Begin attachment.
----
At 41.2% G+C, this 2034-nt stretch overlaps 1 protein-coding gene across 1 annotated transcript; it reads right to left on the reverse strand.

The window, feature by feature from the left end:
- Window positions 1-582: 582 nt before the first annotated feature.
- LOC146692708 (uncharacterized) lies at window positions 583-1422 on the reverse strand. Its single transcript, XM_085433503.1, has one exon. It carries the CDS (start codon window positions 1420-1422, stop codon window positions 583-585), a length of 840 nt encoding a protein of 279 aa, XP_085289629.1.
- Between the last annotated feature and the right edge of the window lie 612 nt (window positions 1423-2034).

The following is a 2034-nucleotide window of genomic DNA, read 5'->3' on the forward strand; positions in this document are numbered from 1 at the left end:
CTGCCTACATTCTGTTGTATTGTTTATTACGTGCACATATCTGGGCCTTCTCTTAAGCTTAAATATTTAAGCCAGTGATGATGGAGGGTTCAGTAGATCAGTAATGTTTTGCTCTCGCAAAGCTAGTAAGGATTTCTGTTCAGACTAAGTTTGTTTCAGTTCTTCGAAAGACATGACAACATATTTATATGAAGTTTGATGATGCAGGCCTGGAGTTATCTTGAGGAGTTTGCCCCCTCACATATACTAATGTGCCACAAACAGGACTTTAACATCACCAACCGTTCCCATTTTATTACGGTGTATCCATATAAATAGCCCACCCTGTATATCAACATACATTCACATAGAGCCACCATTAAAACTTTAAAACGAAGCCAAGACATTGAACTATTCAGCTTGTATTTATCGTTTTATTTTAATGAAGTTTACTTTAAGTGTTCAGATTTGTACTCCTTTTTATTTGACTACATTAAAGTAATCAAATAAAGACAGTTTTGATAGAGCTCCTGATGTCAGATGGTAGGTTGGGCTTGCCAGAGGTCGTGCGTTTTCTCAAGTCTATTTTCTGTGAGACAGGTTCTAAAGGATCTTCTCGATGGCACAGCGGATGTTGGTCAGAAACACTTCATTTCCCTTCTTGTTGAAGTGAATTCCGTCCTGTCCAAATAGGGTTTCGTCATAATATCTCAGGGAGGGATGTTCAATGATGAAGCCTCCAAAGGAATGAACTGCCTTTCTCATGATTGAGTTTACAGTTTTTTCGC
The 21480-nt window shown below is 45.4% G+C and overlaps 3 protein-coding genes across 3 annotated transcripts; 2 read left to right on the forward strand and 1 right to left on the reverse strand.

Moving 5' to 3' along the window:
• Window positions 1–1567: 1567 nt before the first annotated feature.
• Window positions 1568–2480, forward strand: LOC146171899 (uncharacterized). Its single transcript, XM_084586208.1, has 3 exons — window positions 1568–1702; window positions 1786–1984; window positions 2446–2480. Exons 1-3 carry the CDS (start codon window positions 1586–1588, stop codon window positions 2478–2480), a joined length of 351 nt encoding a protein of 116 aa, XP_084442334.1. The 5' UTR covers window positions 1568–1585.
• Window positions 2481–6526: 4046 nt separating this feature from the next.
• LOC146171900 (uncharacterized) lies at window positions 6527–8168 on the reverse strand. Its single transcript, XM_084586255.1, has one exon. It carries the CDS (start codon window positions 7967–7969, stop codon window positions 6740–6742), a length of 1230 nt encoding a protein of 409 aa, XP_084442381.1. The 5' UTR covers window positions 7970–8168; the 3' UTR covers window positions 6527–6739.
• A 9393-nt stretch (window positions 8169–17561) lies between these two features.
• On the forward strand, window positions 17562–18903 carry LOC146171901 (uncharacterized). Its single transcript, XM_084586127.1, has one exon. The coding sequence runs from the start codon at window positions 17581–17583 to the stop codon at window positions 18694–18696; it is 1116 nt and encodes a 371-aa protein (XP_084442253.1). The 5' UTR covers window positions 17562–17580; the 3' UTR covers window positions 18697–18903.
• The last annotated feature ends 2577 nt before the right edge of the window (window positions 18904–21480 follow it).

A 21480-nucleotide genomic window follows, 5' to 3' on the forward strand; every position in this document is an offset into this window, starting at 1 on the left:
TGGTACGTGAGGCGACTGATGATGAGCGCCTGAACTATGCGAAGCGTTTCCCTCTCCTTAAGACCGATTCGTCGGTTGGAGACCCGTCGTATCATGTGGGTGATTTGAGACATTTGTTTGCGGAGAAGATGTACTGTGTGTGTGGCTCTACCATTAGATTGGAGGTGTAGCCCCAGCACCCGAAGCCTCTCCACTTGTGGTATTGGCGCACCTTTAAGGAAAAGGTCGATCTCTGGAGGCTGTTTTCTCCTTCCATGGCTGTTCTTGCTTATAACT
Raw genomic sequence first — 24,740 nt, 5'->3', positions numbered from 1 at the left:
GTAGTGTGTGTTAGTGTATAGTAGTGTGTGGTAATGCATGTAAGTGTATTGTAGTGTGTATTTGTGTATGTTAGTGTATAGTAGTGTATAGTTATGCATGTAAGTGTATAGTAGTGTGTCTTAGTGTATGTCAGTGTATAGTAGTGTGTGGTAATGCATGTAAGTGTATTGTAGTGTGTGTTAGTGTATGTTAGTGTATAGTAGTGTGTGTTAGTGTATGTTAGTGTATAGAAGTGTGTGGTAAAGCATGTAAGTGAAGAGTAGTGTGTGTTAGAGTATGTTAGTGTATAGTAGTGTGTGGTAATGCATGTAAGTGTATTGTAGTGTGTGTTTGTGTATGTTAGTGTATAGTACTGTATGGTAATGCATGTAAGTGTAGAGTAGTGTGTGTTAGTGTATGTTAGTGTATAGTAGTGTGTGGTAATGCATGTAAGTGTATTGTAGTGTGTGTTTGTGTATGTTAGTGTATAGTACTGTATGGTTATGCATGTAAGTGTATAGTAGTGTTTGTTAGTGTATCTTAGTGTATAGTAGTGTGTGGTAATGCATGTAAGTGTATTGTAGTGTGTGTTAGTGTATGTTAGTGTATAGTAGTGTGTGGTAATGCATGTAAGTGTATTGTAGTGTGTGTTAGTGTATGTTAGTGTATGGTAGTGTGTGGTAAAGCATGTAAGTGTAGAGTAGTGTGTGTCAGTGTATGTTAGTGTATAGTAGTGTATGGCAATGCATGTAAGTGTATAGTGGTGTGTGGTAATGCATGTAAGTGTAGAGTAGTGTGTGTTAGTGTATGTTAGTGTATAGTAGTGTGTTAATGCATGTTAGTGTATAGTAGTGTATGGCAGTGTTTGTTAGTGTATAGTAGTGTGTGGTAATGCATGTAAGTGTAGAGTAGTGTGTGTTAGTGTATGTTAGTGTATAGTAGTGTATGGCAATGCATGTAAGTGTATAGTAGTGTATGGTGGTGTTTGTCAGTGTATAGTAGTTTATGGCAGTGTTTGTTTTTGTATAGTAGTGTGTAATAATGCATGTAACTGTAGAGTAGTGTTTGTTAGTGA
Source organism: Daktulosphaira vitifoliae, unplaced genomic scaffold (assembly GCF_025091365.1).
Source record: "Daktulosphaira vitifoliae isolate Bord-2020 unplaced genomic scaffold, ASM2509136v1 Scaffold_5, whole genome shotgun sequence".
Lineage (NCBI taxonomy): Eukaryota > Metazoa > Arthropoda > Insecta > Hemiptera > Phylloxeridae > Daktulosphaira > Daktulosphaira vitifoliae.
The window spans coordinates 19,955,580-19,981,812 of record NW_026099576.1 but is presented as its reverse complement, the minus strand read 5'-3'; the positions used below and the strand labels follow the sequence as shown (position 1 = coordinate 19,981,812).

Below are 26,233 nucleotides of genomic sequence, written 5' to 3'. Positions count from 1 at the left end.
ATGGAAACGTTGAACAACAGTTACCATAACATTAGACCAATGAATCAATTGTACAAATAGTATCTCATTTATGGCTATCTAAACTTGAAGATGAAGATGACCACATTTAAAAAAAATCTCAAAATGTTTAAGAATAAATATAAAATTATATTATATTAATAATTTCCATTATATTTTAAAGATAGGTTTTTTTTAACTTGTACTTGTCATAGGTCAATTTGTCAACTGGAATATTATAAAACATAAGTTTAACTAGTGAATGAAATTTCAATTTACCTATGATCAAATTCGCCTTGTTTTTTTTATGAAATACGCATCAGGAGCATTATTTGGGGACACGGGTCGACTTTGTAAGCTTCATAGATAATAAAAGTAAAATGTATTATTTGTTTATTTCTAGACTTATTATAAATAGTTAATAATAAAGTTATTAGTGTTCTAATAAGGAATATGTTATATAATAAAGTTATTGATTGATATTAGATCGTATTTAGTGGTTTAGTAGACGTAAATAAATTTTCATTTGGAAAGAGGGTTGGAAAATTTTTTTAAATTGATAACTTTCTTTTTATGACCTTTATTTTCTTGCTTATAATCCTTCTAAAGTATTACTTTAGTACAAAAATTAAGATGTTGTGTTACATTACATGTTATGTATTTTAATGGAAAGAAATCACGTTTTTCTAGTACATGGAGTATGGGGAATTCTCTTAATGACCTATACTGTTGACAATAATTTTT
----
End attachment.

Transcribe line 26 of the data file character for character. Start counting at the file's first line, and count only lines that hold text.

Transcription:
ATGGAAACGTTGAACAACAGTTACCATAACATTAGACCAATGAATCAATTGTACAAATAGTATCTCATTTATGGCTATCTAAACTTGAAGATGAAGATGACCACATTTAAAAAAAATCTCAAAATGTTTAAGAATAAATATAAAATTATATTATATTAATAATTTCCATTATATTTTAAAGATAGGTTTTTTTTAACTTGTACTTGTCATAGGTCAATTTGTCAACTGGAATATTATAAAACATAAGTTTAACTAGTGAATGAAATTTCAATTTACCTATGATCAAATTCGCCTTGTTTTTTTTATGAAATACGCATCAGGAGCATTATTTGGGGACACGGGTCGACTTTGTAAGCTTCATAGATAATAAAAGTAAAATGTATTATTTGTTTATTTCTAGACTTATTATAAATAGTTAATAATAAAGTTATTAGTGTTCTAATAAGGAATATGTTATATAATAAAGTTATTGATTGATATTAGATCGTATTTAGTGGTTTAGTAGACGTAAATAAATTTTCATTTGGAAAGAGGGTTGGAAAATTTTTTTAAATTGATAACTTTCTTTTTATGACCTTTATTTTCTTGCTTATAATCCTTCTAAAGTATTACTTTAGTACAAAAATTAAGATGTTGTGTTACATTACATGTTATGTATTTTAATGGAAAGAAATCACGTTTTTCTAGTACATGGAGTATGGGGAATTCTCTTAATGACCTATACTGTTGACAATAATTTTT